The Spirit of Hong Kong, The Power of Civil Society

Protest day.

You might’ve seen news of Sunday’s march in Hong Kong against China’s extradition bill, a protest which drew over 1 million people. Truly historic, this immense of a demonstration hasn’t been seen in the city since the marked Umbrella Revolution in 2014.

yeah, we really thought we took the train down far enough to be able to exit.

We were there.
But first:

What is this all about?

Granted, I’ve only been in Hong Kong for four full days, so I am no expert. However, it’s incredible how much you can learn simply by experiencing something firsthand and learning from those so wholly committed to their civil society. In the days leading up to the protests, many groups set up in public spaces, handing out pamphlets and informing passersby of the organized protest; here’s what I’ve gleaned.

One of the pamphlets handed out leading up to the protest

The Hong Kong Security Bureau submitted a proposal to amend the extradition (extradition: sending someone back to the country or state where they’ve been accused of a crime) ordinances that currently don’t apply to “other parts of the People’s Republic of China”; in this case, Taiwan. Earlier this year, Taiwanese authorities were unable to prosecute Chan Tong-kai, a Hong Kong teenager accused of murdering his girlfriend in Taipei before fleeing to Hong Kong. If the extradition bill is adopted, it would allow the government to hand over fugitives to places with which the city hasn’t signed a bilateral extradition agreement—including mainland China and Taiwan.

On the surface, this seems like no big deal.

So then why did 1 million+ people take to the streets on Sunday?

Hong Kongers (yup, that’s what they’re called. can you think of something better?) feel their personal safety is at stake, because this bill exposes them to the risk of being prosecuted by Chinese authority. To them, the government has been manipulating the Taiwan homicide case to increase their own ability to encroach on them. The eroding freedom in Hong Kong is not new; many journalists, activists, academics, you name it! in China have been(/still are) prosecuted for “inappropriate speech,” “illegal operations,” and “illegal publishing.” Many of them fled mainland China to Hong Kong.

How’s freedom of speech lookin’ for them?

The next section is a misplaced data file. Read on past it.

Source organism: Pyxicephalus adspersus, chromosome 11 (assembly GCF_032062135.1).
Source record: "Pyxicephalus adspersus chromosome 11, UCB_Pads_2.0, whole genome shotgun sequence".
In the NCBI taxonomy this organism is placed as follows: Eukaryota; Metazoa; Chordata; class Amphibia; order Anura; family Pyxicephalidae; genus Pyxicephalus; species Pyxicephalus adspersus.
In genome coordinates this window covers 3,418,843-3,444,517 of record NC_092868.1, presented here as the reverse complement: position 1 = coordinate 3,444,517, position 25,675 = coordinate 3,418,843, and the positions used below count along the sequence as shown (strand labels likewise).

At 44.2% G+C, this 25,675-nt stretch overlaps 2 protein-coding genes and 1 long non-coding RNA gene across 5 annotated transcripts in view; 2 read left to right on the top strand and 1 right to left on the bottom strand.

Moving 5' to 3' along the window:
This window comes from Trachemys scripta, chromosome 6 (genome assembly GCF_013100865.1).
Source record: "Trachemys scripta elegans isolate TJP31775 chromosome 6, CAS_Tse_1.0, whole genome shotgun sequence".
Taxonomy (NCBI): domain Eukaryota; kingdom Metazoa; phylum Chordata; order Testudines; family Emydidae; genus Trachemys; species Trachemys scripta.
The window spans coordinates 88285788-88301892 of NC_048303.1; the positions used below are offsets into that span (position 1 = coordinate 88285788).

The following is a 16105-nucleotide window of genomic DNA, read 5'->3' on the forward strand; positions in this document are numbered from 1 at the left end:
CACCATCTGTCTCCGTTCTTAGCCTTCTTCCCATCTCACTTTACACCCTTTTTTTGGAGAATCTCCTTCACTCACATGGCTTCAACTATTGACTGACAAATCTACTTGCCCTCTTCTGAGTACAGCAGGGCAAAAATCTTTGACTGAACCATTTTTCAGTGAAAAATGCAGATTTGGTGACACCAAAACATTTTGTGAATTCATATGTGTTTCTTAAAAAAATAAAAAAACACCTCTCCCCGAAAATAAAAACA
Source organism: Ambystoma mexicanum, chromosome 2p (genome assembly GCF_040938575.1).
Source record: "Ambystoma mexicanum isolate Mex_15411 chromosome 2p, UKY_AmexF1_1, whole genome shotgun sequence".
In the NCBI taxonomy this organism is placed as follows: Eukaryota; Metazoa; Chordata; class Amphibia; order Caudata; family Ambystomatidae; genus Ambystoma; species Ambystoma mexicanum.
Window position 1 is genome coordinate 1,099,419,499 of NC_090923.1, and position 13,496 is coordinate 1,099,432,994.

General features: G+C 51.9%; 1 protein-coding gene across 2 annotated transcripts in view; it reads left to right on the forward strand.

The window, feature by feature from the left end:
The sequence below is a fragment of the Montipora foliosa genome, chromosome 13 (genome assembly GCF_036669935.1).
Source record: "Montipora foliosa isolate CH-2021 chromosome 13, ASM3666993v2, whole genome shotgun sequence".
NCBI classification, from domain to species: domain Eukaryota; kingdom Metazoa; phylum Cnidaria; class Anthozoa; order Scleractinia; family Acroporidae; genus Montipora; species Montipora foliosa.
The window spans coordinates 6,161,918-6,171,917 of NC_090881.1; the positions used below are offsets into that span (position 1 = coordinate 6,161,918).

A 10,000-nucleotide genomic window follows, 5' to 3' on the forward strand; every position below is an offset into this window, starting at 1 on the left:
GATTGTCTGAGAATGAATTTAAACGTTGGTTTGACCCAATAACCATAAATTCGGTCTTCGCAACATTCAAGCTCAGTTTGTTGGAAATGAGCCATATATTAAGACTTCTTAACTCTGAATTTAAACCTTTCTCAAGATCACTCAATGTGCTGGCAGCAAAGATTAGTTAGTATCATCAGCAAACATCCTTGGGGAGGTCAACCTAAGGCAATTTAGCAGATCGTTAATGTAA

Picture opportunity for passerby and spectators

Not any better, for this extradition bill adds 37 extraditable crimes charged by Chinese authorities. An individual of any nationality, who is physically in Hong Kong, could be extradited and face judgment in territories outside of Hong Kong (aka mainland China), should this individual commit any of the crimes listed in the amended ordinance.

Surely the courts can stand by as gatekeepers, see the obvious manipulation of these cases.

Except they can’t. Courts in Hong Kong can only hear the case based on prima facie evidence provided by the Chinese government— prima facie is a legal term used to mean that the evidence you’ve got (basic facts) prove something, but that your proof can be refuted; except that the court can’t actually cross-examine the witness nor doubt the validity of the evidence. Simply by the evidence provided by the Chinese authority, police have the ability to arrest and extradite the “fugitive offender” to China; their property in Hong Kong is then up for search and seizure.

Do you get the sense that the people of Hong Kong can hardly have a fair trial? People fearful of the encroachment have already begun to leave Hong Kong.

The depicted woman with tasteful communism regalia is
Chief Executive Carrie Lam

Who’s left are despondent groups from the Umbrella movement, nearly an entire generation lost politically, and also radicalized localist groups–upon which the government has already cracked down, by banning those parties, and disqualifying people from those parties who were elected to legislative council. The pro-democratic groups were the ones encouraging everyone in Hong Kong to oppose the extradition law amendment, and to protect Hong Kong from becoming a hub for totalitarian judiciary.